by: Thomas D. Mooney
“Read almost any article about Lubbock musicians and it is hard to avoid cliché lines about the desolate dusty plains of the area or the rich heritage of West Texas music. While both of those factors may influence the new music produced by Lubbock’s original musicians, it is clear these influences do not manifest themselves in a uniform way. That is, there is no definitive West Texas “Sound,” which may be the reason for consistently innovative music being produced in the area. This compilation provides a look at the diversity of Lubbock’s original music. These are all the bands that either have ties to the Lubbock music scene, or currently call Lubbock home. Some of these artists have moved on to larger markets, while some use Lubbock as a home base for regional and national touring. Still others use Lubbock as a place to refine their sound and live show in preparation for more widespread attention. The original music scene in Lubbock remains small, which is why you may see any number of these musicians sitting on stage with another on any given night. You often hear that if you can build a fan base in Lubbock, you can make fans anywhere, as the market is small, and support for original music is not always easy to come by. We hope this compilation will increase your awareness of the diverse local music scene that West Texas has to offer.”–Jeff Dennis
In 2007, Jeff Dennis wrote that for a small, now out-of-print compilation that showcased that window of music being made in and around Lubbock. It was called Windfarm, Volume 1. While Dennis did write the liner notes and inspire the Windfarm name, the compilation was largely the brain child of singer-songwriter Andy Martinez, one time leader of alternative country rockers, Burn the Wagon.
NOTE: You can listen to Windfarm Volume 1 above on Soundcloud except for Charlie Shafter’s “Medicine Man.” Instead, listen to it here.
I don’t want to say 2007 was the only year something like this could have been put together that captured an era. But really, 2007 was the only year in which this specific list of songs could have come together and held some form of relevancy for the period.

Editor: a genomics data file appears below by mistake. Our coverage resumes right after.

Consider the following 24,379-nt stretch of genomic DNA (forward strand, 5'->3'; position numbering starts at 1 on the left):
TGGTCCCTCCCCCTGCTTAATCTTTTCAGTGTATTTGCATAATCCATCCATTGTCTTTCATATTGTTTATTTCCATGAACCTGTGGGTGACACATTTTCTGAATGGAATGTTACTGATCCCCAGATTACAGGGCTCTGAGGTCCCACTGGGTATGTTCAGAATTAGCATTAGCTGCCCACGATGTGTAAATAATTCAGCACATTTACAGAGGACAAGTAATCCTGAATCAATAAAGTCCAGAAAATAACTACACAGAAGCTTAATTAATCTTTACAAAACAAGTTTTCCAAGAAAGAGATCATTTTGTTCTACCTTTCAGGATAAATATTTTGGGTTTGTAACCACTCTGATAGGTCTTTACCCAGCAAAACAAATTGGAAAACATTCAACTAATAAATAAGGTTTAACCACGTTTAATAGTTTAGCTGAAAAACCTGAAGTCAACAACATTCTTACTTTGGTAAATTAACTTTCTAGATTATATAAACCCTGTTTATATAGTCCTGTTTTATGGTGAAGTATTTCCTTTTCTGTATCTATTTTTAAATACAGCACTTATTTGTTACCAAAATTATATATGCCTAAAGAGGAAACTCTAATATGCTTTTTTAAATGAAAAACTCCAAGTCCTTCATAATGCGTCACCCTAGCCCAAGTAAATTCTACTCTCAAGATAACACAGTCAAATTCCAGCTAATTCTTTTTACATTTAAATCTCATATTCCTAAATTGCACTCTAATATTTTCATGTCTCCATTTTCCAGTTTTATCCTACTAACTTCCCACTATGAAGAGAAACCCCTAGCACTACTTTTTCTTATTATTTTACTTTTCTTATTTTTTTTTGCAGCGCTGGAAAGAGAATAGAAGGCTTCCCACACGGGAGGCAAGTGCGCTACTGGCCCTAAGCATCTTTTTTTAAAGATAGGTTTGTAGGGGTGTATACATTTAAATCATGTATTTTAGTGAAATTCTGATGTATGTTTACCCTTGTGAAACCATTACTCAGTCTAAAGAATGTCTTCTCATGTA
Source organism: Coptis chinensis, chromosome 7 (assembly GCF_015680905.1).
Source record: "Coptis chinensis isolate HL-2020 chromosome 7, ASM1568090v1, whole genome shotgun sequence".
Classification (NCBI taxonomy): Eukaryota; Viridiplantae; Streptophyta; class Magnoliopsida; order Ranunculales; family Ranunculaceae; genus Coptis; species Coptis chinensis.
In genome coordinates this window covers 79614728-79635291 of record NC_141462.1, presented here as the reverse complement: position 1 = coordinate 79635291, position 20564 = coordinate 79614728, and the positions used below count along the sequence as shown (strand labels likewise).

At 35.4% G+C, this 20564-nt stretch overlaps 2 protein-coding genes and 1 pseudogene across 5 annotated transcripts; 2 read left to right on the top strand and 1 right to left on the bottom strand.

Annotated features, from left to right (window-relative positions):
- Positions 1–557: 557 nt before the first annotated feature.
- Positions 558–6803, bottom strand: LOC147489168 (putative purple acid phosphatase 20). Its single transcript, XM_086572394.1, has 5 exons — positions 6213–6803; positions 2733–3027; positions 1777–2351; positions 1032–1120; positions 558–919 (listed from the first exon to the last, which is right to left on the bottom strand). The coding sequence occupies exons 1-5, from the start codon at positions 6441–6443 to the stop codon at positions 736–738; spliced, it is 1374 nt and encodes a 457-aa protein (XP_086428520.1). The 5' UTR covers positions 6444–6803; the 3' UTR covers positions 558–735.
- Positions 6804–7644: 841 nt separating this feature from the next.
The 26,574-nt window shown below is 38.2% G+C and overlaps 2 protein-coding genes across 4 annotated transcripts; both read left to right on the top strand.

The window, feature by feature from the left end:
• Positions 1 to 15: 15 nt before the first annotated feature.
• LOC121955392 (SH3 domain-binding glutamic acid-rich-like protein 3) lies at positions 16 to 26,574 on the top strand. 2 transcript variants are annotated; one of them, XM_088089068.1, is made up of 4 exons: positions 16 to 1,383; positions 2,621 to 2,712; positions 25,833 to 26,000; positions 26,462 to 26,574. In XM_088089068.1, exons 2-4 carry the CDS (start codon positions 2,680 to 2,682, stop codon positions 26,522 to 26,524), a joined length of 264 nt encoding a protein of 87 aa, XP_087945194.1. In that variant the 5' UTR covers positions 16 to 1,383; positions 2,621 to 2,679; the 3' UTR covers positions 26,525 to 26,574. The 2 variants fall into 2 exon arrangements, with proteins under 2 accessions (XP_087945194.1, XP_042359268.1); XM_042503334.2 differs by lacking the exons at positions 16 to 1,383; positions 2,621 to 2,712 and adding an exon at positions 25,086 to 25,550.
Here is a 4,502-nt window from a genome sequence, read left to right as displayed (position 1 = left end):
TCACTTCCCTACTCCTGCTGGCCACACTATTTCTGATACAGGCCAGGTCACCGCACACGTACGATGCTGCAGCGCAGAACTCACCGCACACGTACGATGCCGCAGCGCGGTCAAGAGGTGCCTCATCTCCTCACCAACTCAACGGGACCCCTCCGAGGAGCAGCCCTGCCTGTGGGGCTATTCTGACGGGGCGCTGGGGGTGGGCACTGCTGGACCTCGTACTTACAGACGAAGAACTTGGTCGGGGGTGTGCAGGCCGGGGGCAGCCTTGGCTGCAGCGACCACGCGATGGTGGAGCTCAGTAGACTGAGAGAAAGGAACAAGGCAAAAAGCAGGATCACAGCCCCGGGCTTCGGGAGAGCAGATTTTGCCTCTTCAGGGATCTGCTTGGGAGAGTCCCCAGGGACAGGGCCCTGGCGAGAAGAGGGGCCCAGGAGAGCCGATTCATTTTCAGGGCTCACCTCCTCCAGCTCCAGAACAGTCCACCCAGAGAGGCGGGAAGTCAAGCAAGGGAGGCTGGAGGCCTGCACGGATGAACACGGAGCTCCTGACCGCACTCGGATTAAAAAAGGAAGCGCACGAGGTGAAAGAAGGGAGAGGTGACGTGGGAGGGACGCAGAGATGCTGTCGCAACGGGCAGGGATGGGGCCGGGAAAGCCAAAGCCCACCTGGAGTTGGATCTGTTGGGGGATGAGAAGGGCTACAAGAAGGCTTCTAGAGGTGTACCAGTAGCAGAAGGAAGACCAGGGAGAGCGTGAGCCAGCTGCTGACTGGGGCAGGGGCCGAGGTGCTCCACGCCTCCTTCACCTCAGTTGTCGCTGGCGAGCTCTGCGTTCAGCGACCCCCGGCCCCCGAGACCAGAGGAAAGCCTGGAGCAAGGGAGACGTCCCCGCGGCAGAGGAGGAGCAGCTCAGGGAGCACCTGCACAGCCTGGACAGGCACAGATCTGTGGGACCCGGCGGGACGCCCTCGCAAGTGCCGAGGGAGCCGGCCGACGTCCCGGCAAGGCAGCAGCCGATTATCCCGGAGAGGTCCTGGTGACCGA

The bands and artists–Thrift Store Cowboys, Dirty Charley Band, One Wolf, Lesley Sawyer, Jake Unruh, Anthony Garcia, Sleepy Horses, Jeremy Nail, Burn the Wagon, Daniel Molina, Chaffin-Poelings, Amanda Shires, Charlie Shafter Band, Andy Martinez, and Waiting to Derail–all were coming off albums that were released in the window of 2005 to 2008. In many respects, Thrift Store Cowboys, Burn the Wagon, Shafter, and Waiting to Derail/One Wolf (Daniel Markham lead bands) were all hitting their stride individually and collectively.
Still, you could argue that songwriters like Shafter, Markham, Garcia (now vocalist/guitarist for Lubbock duo Outlier), and Shires especially, wouldn’t become the artists they wanted to become until years later.
Yet, 10 years later, it’s fair to say only a handful of current Lubbock music fans–and musicians for that matter–would recognize more than a handful of names. It almost feels like a relic from the past.
This isn’t even a pretentious take either. It’s the reality that while a decade isn’t that long of a period of time, it’s also an eternity in most music scenes. Bands and artists get covered by the sands of time. Good bands. Great songwriters. They’re sometimes left in the moment. A new fad comes along. Life catches up. Etc.